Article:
WHAT PROGRAMMING LANGUAGES ARE USED MOST ON WEEKENDS?
PlatformsPythonRTools & LanguagesData analysis|Kaggle Analysis|Programming Language|SQLposted by Julia Silge February 22, 2018 Julia Silge
Note: Cross-posted with the Stack Overflow blog. Check out the code for this analysis on Kaggle.
For me, the weekends are mostly about spending time with my family, reading for leisure, and working on the open-source projects I am involved in. These weekend projects overlap with the work that I do in my day job here at Stack Overflow, but are not exactly the same. Many developers tinker with side projects for learning or career development (or just for fun!) and at Stack Overflow, we support all types of technologies, from professional to hobbyist. Whenever people are working, we’re available to answer their questions. But what languages tend to be asked about on weekends, as opposed to weekdays?
Let’s use our public StackLite dataset on Kaggle to explore differences between questions that are posted on weekdays and weekends. This dataset is available for anyone to analyze; you can use a Kaggle Kernel to get started on your own question about Stack Overflow questions and tags.
For this analysis, we will use non-deleted questions and tags used on more than 10,000 questions. We defined weekends using UTC dates, which may not exactly overlap the weekend for all users. Overall, this includes 10,451,274 questions on weekdays and 2,132,073 questions on weekends. The difference in number there is mostly due to people largely using Stack Overflow for their jobs on weekdays, and we see this pattern both in questions posted and traffic to our site.
Because of this weekday/weekend pattern, we’re not interested in whether tags were busier on weekends than weekdays; basically all tags are busier on weekdays. Instead, let’s explore which tags made up a larger share of weekend questions than they did of weekday questions, and vice versa.
Which question tags have the biggest difference in relative frequency?
To explain this a bit more, let’s look at some numbers. The programming language Haskell makes up 0.365% of weekend questions in this dataset, but only 0.21% of weekday questions, showing it is unusually popular on weekends. Sharepoint makes up 0.0683% of weekend questions, and 0.188% of weekday questions, showing it is more often used on weekdays.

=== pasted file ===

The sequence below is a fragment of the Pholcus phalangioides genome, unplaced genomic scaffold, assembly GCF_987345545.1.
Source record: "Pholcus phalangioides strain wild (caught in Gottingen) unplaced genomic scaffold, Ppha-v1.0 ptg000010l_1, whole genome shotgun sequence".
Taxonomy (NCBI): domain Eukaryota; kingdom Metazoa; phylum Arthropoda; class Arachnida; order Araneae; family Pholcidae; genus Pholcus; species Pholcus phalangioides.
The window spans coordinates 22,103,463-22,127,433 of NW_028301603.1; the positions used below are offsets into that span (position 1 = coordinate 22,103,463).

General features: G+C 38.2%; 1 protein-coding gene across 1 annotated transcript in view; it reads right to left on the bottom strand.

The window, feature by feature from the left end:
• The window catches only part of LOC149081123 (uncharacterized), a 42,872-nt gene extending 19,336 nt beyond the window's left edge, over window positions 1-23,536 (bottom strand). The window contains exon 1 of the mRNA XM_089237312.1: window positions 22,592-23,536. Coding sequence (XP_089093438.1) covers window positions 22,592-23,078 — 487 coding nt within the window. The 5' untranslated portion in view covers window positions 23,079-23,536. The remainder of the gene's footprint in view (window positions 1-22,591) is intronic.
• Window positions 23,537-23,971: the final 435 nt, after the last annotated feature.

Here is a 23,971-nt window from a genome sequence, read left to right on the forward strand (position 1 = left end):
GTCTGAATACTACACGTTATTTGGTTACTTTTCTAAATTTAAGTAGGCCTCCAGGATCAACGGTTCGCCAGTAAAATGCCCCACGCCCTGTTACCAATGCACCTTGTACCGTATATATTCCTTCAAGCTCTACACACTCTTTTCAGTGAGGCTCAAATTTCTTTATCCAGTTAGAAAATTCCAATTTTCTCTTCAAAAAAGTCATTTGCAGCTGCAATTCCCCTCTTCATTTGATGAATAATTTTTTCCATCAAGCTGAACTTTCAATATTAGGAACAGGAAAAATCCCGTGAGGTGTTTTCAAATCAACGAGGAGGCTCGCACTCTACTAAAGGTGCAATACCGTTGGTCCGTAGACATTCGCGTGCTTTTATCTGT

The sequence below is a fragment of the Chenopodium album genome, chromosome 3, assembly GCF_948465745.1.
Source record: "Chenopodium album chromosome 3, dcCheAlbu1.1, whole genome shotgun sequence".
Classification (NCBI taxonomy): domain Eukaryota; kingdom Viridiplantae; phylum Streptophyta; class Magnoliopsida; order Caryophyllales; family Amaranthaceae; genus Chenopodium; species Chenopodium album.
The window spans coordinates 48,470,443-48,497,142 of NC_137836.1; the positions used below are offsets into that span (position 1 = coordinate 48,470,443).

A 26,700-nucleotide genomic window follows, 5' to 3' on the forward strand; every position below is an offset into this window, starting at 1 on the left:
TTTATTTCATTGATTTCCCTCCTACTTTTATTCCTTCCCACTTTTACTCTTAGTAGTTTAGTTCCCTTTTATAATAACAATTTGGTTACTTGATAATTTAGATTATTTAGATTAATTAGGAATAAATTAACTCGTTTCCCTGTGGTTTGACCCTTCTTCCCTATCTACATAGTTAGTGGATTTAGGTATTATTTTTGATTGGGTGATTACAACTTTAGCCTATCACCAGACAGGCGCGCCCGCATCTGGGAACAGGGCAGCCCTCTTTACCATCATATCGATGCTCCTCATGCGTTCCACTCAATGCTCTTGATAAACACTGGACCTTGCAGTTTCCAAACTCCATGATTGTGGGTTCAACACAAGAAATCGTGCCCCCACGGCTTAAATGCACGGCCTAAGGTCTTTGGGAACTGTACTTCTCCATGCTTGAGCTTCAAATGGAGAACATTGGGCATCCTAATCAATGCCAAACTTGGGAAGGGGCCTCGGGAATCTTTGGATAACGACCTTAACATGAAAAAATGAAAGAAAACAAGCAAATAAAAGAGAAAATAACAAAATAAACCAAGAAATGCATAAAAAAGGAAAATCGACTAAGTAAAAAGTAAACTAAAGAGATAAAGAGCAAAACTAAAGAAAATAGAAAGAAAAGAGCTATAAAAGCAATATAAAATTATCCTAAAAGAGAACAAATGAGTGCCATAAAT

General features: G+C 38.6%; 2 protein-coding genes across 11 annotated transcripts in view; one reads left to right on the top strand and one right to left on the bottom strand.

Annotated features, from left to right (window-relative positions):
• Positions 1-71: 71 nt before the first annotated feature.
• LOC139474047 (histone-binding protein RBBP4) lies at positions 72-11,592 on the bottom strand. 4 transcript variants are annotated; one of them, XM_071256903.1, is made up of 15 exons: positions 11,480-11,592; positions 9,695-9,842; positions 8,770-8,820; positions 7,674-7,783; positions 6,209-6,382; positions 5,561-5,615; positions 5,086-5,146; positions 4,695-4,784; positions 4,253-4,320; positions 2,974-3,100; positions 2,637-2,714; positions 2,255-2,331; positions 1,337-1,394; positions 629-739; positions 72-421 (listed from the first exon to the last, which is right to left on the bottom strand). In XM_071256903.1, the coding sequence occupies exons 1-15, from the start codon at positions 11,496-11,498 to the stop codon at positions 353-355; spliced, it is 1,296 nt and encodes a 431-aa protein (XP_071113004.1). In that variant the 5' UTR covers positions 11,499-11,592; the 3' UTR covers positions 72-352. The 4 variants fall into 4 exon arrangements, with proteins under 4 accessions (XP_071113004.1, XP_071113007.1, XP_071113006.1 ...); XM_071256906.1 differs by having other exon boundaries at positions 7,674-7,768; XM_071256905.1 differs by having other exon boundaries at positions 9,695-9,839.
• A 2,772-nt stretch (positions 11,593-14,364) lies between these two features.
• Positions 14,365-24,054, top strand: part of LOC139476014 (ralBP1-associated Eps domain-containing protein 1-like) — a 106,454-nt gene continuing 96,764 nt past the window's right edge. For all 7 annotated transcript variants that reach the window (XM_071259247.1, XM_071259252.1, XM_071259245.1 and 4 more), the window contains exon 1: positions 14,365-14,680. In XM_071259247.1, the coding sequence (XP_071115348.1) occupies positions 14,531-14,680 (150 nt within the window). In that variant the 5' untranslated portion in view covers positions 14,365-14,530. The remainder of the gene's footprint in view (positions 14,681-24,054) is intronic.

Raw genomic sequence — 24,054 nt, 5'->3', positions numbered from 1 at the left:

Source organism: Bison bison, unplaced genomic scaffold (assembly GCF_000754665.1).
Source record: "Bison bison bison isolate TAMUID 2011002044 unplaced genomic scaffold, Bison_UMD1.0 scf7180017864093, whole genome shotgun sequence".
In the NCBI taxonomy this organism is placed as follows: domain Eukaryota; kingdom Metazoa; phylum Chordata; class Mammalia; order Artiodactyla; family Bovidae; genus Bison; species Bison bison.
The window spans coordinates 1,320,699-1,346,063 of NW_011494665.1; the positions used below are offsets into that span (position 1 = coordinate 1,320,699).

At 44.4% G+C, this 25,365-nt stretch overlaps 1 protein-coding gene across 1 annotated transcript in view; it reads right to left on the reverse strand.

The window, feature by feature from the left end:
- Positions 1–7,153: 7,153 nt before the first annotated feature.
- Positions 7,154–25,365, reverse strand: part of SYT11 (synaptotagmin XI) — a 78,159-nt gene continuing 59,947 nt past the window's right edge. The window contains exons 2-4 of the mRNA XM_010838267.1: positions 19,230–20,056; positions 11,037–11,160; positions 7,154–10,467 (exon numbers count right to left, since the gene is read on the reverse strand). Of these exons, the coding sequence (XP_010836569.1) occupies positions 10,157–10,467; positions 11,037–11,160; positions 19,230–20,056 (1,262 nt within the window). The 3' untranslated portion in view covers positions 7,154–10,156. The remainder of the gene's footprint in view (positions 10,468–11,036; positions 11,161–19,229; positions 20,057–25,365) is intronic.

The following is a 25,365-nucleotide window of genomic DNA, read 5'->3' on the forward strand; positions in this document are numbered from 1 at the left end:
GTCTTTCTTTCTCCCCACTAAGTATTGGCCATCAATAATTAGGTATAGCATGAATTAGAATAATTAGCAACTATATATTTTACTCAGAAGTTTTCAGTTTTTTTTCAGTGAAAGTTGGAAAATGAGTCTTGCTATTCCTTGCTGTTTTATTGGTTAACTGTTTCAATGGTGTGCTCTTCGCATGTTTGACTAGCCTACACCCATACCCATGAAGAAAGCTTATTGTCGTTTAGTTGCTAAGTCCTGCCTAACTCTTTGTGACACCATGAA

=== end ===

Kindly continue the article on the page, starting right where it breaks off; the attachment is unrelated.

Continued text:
It brings me great delight that the functional programming language Haskell leads up the weekend-shifted technologies, because this is basically me:
I haven’t learned Haskell. But kudos to all of you who are using your weekends to do so! And now enjoy this joke about Haskell, which is a language popular among academics and mathematicians but not typically used in corporate environments.
Let’s make some other observations!
- We see some low-level technologies are popular on weekends, such as C, C++, pointers, and assembly, as well as tags related to math, such as algorithm, recursion, and (of course) math.
- Heroku and Meteor are app platforms often used for rapid prototyping, which may suggest they are being used for weekend hobbyist projects.
- Many of the weekday-shifted technologies are connected to Microsoft, including tags related to Excel, SQL Server, VBA, and T-SQL. Others include enterprise technologies such as Oracle.
We can also visualize these relationships by comparing the total number of questions to the relative frequencies.
We can see again that most of the popular tags that are weekday-shifted are connected to Microsoft (C#, ASP.NET, SQL Server, Excel, VBA) and many of the weekend-shifted tags include technologies like C and C++, as well as newer languages such as Swift and Node.js.
Working for the weekend
We can also use this dataset to examine how developers have changed how they use these technologies over time. We can use modeling to find the tags whose weekend proportion (the percentage of questions that are asked on the weekend) has changed the most over time. For tags with more than 20,000 questions, which ones are being posted about less on weekends now compared to the past?
We see tags here like Ruby on Rails and Scala that developers used at a higher rate on weekends several years ago, but now use at a lower rate on weekends and more on weekdays. These technologies were more weekend-oriented in the past, but are now proportionally part of more developers’ weekday work lives. The version control system SVN also decreased in weekend use over these years; most likely the advent of GitHub (launched in 2008) has led to fewer people using SVN to manage code for personal weekend projects.
If we look for the tags that have increased the most in weekend activity, we see the game engine Unity3D, as well as a number of tags used for building mobile apps. It looks like developers are designing more games and apps on the weekends now than in previous years. A good way to spend a weekend!
We used openly accessible data to do this analysis, and look forward to seeing what other developers in our community may find by exploring the data products that we make available.